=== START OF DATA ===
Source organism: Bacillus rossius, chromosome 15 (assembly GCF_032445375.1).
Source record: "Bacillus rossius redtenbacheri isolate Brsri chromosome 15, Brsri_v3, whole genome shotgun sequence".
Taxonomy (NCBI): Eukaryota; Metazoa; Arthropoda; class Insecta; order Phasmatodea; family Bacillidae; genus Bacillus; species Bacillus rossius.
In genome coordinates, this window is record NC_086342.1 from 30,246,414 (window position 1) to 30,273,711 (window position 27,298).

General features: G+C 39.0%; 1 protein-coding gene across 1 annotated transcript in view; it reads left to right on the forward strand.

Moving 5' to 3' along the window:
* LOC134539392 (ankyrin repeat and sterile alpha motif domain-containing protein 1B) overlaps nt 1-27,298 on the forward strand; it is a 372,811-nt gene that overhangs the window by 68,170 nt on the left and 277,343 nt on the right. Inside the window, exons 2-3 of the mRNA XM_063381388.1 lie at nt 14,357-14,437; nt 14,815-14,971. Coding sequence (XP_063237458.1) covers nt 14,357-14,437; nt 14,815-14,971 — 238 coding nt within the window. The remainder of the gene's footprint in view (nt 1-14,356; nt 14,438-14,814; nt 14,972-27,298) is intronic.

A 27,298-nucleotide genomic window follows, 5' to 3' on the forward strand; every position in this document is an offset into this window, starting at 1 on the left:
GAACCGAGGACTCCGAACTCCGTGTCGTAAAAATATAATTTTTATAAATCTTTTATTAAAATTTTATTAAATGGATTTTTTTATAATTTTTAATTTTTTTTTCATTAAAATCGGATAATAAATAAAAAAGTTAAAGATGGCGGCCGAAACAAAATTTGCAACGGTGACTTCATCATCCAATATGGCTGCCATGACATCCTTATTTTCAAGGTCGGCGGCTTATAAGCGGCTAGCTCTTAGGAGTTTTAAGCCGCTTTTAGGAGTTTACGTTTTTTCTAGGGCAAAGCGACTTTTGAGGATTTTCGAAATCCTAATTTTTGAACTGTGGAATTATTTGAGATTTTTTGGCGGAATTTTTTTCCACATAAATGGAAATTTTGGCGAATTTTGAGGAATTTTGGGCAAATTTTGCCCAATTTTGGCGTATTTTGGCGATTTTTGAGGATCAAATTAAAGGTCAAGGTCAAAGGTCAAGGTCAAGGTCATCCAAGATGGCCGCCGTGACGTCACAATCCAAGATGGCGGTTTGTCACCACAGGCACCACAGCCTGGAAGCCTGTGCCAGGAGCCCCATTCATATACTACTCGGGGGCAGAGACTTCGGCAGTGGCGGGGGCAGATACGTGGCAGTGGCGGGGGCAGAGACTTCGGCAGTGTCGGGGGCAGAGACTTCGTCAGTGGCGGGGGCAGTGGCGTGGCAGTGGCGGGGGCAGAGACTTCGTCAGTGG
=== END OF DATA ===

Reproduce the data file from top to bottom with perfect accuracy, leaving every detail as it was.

Source organism: Bacillus rossius, chromosome 15 (assembly GCF_032445375.1).
Source record: "Bacillus rossius redtenbacheri isolate Brsri chromosome 15, Brsri_v3, whole genome shotgun sequence".
Taxonomy (NCBI): Eukaryota; Metazoa; Arthropoda; class Insecta; order Phasmatodea; family Bacillidae; genus Bacillus; species Bacillus rossius.
In genome coordinates, this window is record NC_086342.1 from 30,246,414 (window position 1) to 30,273,711 (window position 27,298).

General features: G+C 39.0%; 1 protein-coding gene across 1 annotated transcript in view; it reads left to right on the forward strand.

Moving 5' to 3' along the window:
* LOC134539392 (ankyrin repeat and sterile alpha motif domain-containing protein 1B) overlaps nt 1-27,298 on the forward strand; it is a 372,811-nt gene that overhangs the window by 68,170 nt on the left and 277,343 nt on the right. Inside the window, exons 2-3 of the mRNA XM_063381388.1 lie at nt 14,357-14,437; nt 14,815-14,971. Coding sequence (XP_063237458.1) covers nt 14,357-14,437; nt 14,815-14,971 — 238 coding nt within the window. The remainder of the gene's footprint in view (nt 1-14,356; nt 14,438-14,814; nt 14,972-27,298) is intronic.

A 27,298-nucleotide genomic window follows, 5' to 3' on the forward strand; every position in this document is an offset into this window, starting at 1 on the left:
GAACCGAGGACTCCGAACTCCGTGTCGTAAAAATATAATTTTTATAAATCTTTTATTAAAATTTTATTAAATGGATTTTTTTATAATTTTTAATTTTTTTTTCATTAAAATCGGATAATAAATAAAAAAGTTAAAGATGGCGGCCGAAACAAAATTTGCAACGGTGACTTCATCATCCAATATGGCTGCCATGACATCCTTATTTTCAAGGTCGGCGGCTTATAAGCGGCTAGCTCTTAGGAGTTTTAAGCCGCTTTTAGGAGTTTACGTTTTTTCTAGGGCAAAGCGACTTTTGAGGATTTTCGAAATCCTAATTTTTGAACTGTGGAATTATTTGAGATTTTTTGGCGGAATTTTTTTCCACATAAATGGAAATTTTGGCGAATTTTGAGGAATTTTGGGCAAATTTTGCCCAATTTTGGCGTATTTTGGCGATTTTTGAGGATCAAATTAAAGGTCAAGGTCAAAGGTCAAGGTCAAGGTCATCCAAGATGGCCGCCGTGACGTCACAATCCAAGATGGCGGTTTGTCACCACAGGCACCACAGCCTGGAAGCCTGTGCCAGGAGCCCCATTCATATACTACTCGGGGGCAGAGACTTCGGCAGTGGCGGGGGCAGATACGTGGCAGTGGCGGGGGCAGAGACTTCGGCAGTGTCGGGGGCAGAGACTTCGTCAGTGGCGGGGGCAGTGGCGTGGCAGTGGCGGGGGCAGAGACTTCGTCAGTGG